1. Dealing with missing values
Of the several different strategies available, omission is generally considered a poor one because it leads to data loss. In my case, omitting a few records were necessary as some of them lacked important details such as the date of rescue. But, this proportion was very little.
2. Unifying date formats
The dates of rescues were encoded as
string in some sheets and
date in others. A quick brush up through date handling in pandas helped rectify these issues.
Handling inconsistencies in names
But, these were just the tip of the iceberg. The real problem was the issues in naming and spelling errors. When confronted by such challenges, I believe there are 2 main ways we tend to follow:
- Approach 1 or the Manual way - The idea is to manually rectify the issues
- Approach 2 or the Automate way - Write some code to diagnose data issues and clean it
In the context of the shelter data, going manual meant find and replace all names that were misspelt with the correct spelling. Fun, isn’t it? The automate way would require me to write a super-intelligent program to do it all. Well, I was clearly out of my depth here then :)
The manual way will ensure greater control over the cleaning, while the automated way will require me to trade control for speed.
So, what did I really do? Well, I chose the path that most people choose when confounded with a choice between 2 options that lie at extreme ends - I created a 3rd option having best of both worlds! Calling it the Hybrid variant, I decided to write a script that would clean the data in a semi-automated fashion, with my intervention.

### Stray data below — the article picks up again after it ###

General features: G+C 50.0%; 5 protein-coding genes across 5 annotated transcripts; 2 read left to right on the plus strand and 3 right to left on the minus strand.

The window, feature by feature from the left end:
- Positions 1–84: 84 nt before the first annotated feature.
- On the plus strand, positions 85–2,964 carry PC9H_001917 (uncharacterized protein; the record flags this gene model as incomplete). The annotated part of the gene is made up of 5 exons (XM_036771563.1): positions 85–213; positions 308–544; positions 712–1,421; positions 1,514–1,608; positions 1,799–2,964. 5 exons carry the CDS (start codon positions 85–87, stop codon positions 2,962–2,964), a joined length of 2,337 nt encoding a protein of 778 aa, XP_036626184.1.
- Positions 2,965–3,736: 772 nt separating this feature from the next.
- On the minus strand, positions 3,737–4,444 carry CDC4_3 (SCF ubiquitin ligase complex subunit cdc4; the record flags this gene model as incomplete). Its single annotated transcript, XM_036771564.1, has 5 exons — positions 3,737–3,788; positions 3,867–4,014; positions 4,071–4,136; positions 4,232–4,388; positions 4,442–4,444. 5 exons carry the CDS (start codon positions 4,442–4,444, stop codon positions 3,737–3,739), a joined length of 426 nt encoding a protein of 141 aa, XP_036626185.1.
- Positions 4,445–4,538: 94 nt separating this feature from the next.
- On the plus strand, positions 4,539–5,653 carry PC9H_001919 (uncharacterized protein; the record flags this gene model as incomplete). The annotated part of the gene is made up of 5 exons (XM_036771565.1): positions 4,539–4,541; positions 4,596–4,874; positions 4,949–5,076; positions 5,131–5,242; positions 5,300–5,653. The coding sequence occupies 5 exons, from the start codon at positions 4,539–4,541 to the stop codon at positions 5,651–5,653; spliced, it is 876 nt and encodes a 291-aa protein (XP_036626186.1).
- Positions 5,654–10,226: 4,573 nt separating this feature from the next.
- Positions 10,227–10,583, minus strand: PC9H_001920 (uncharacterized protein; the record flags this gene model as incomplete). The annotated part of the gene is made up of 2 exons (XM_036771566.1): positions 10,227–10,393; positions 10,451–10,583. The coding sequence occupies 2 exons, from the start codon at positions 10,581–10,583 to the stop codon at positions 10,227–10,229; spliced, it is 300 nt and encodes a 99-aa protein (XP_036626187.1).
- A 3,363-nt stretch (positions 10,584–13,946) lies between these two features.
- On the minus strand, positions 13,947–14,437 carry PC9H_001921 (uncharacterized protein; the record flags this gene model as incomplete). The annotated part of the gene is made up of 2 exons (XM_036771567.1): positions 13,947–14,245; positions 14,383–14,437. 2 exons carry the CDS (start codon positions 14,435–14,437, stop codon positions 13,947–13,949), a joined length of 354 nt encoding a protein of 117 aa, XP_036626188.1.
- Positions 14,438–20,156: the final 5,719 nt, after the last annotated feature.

First, the names were first sent in through a preliminary cleaning pipeline. This is described in figure 1.
The idea of the hybrid approach was simple → Use similarity scores to cluster animal/species names that were closely related. Display the cluster as output, inspect it and delete entries that do not belong to the cluster. Repeat this process till some stopping criterion has been achieved.
This hybrid approach is explained as a graphic in figure 2.
In order to identify the correct spelling of an animal, I googled the spelling. In hindsight, I could have maybe automated that part too and reduced the manual load even more.
Before getting the data from the past 5 years, I was first given data from the last year of operations at the shelter. I performed cleaning of this initial data using the manual approach. It took me about ~10 hours (with breaks so that I didn’t go mad) to perform this cleaning. Building this useful script helped me clean up inconsistencies in naming with much less hassle and the whole process took around 2 hours only!
Woohoo! I had finally “purified” my data. But, does responsibility end with cleaning the data alone?
Preparing for the future
“Clean the data once, you are a good person. Ensure it never gets messy in the future, you are a hero.”
The shelter obviously benefited from the analysis I provided them after my data cleaning operations. However, it was important to communicate to the shelter the issues its existing data cleaning practices had. Doing so will help the stakeholders look towards the future and be prepared to surf on the waves of data-driven decision making!
When I decided to communicate these data issues to the team, 3 tips I got from some of my insightful conversations with my father were
- Speak the truth
- Don’t act as a “know it all” as you have no idea how difficult data collection can be
- Be a part of the solution, don’t just describe the problems and leave
It ended up with me submitting a separate report with the help of my coordinator at the shelter about how the shelter could use its data more effectively to make decisions, with a detailed focus on how to solve some of their data collection and quality challenges.
In all fairness, none of this would have been possible if not for the shelter’s team being extremely accommodating and result-driven.